Nutrient-poor diets can impair child and adolescent development, increase the risk of heart disease, and reduce learning capacity and productivity. Six of the top nine contributors to the global burden of disease stem from diet-related factors. Reddy told Food Tank that “There is overwhelming evidence now to show that dietary factors drive the many biologic changes that result in heart disease, stroke, and other forms of blood vessel disease.” Reddy emphasized the importance of the food system, saying that “the food system is more important to people’s health than the hospital system.”
Food loss and waste also have important economic effects that add additional challenges. Simmons points to the fact that “high rates of food loss and waste raise the prices of these products, reducing the ability of low-income consumers to be able to afford them.”
Changing climate adds uncertainty to the already risky business of producing food. “The production of food—growing crops, raising animals, fishing—is a risky business and climate variables constitute a large part of the risk,” says Simmons. Changing environmental conditions such as later onset of rains, changing temperatures, insect predation, and storms leave crops—and farmers—vulnerable. Innovative production and processing technologies can help producers cope with such variability and reduce losses at the farm level and in post-harvest handling operations. Research and development activities can provide new knowledge to make the food supply system more resilient to climate challenges.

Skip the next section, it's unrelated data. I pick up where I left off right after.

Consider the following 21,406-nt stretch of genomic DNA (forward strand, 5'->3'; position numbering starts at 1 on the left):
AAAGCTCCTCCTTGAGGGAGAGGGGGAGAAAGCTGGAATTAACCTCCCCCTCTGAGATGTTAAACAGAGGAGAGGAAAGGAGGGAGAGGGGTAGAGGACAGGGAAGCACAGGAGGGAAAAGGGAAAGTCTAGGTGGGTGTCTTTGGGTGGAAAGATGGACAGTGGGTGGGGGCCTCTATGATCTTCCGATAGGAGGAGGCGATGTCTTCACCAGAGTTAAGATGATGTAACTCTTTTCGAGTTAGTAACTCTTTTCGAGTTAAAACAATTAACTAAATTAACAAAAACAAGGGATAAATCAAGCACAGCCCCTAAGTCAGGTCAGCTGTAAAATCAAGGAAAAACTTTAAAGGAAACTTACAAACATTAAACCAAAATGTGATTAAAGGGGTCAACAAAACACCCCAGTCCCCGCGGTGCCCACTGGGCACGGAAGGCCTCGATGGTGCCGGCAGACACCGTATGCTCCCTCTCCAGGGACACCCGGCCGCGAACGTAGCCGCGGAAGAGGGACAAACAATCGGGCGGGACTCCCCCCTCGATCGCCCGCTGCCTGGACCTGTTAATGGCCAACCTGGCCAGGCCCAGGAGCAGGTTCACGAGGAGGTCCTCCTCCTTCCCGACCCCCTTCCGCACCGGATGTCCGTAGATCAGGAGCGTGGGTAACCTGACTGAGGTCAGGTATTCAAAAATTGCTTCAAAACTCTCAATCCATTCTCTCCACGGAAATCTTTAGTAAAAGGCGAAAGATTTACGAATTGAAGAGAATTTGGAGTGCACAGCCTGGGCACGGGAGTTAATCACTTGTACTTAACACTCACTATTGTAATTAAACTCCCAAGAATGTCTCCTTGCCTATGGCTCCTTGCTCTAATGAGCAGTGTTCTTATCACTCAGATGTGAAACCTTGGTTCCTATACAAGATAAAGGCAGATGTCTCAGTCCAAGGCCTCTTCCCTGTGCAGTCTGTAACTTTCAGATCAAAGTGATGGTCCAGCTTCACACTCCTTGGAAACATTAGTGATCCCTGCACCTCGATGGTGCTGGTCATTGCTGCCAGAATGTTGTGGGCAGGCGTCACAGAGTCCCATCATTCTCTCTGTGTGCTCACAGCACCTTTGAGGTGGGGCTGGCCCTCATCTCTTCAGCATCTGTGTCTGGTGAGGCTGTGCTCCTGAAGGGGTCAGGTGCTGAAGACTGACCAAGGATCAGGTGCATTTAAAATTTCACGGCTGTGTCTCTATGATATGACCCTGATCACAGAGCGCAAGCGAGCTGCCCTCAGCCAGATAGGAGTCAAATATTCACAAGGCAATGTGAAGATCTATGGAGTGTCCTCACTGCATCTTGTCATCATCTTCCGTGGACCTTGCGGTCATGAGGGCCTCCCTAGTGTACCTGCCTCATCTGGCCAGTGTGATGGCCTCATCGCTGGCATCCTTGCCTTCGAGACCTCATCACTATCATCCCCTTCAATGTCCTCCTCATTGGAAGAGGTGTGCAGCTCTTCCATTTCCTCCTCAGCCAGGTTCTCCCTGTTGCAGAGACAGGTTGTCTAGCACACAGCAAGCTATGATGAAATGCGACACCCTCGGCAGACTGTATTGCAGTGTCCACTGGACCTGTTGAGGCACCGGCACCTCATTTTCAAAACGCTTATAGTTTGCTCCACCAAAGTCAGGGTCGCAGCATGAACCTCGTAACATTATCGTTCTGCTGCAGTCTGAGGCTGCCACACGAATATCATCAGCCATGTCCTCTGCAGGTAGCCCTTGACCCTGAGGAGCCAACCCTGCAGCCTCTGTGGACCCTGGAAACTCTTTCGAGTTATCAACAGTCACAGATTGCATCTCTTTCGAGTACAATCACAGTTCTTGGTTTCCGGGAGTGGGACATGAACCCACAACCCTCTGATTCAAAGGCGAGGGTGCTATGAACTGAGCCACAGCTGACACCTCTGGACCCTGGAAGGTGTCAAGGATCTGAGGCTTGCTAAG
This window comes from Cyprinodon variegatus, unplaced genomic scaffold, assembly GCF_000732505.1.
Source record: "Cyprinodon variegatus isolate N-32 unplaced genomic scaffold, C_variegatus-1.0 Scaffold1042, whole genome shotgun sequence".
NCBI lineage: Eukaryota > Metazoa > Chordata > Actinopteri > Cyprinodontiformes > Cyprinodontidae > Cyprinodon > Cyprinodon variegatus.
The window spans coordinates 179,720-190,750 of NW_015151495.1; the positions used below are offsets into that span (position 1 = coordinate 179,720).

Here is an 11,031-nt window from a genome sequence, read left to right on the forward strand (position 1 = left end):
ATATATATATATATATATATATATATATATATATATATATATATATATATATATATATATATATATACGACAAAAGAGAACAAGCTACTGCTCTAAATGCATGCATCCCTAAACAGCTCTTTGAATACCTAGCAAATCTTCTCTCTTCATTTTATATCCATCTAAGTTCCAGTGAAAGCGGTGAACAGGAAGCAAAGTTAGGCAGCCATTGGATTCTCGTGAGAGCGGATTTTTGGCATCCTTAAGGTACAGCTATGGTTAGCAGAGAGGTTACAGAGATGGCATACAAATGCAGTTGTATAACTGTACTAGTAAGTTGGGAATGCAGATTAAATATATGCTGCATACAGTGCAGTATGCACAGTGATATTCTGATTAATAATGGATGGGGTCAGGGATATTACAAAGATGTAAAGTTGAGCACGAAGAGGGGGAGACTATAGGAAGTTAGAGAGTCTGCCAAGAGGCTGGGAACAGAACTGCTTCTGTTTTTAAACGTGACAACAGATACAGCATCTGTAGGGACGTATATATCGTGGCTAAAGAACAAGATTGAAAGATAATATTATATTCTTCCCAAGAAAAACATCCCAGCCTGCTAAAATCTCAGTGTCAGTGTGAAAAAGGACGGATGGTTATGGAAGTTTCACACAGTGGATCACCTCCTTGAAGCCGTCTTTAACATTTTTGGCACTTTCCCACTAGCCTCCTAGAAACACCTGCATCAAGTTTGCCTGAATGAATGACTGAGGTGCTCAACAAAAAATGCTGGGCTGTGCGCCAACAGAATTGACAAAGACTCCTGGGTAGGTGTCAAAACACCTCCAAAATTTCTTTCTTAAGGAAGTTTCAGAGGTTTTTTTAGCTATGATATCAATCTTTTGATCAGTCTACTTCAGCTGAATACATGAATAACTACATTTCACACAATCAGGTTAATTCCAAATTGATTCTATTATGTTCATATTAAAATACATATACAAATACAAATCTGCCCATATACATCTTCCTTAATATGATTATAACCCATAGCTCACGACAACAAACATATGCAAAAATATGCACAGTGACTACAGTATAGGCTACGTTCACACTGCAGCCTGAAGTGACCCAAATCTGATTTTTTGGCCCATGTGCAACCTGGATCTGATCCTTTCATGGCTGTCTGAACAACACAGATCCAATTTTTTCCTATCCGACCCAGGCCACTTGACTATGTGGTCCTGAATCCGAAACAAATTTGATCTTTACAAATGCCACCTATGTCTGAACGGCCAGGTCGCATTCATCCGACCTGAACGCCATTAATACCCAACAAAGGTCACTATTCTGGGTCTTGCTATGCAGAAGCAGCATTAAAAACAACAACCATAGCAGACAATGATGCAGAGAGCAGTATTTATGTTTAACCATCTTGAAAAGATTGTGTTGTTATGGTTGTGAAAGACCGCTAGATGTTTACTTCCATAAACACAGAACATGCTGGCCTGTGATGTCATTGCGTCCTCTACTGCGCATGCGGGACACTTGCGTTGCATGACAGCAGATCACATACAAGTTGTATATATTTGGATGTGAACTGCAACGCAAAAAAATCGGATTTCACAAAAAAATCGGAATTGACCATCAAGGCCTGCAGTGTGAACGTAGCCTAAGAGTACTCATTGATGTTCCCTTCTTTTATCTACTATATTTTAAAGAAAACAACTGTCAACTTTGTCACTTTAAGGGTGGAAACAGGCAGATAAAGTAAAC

Currently, poorly-managed food production systems are contributing to environmental degradation. Compensating for food losses and waste by increasing production only leads to more degradation. “Reducing food waste preserves our nutritional resources, protects universal availability and affordability of healthy food products, and helps us to stave off the environmental impact on the food system, which is vulnerable to climate change,” says Reddy to Food Tank.
With all of these challenges to global food and nutrition security and the urgent need for improving the quality of diets to be consistent with public health goals, the Global Panel’s policy brief has four key priority areas for action. These include educating people at all levels of the food system—including eaters—to prioritize the reduction of food loss and waste, taking practical steps to reduce these issues, improving infrastructure that promotes a well-functioning and efficient food system, and encouraging innovative solutions to retain nutrients in the system. Solving the crisis of excessive food loss and waste will require action on all levels—household, community, city, national, and international. Although some companies and countries are making strides, Simmons adds that “there is still a long way to go in virtually every area of the world to ensure that all people have access to safe, nutritious, and affordable food. Making the reduction of food waste and loss a priority will help to achieve this objective.”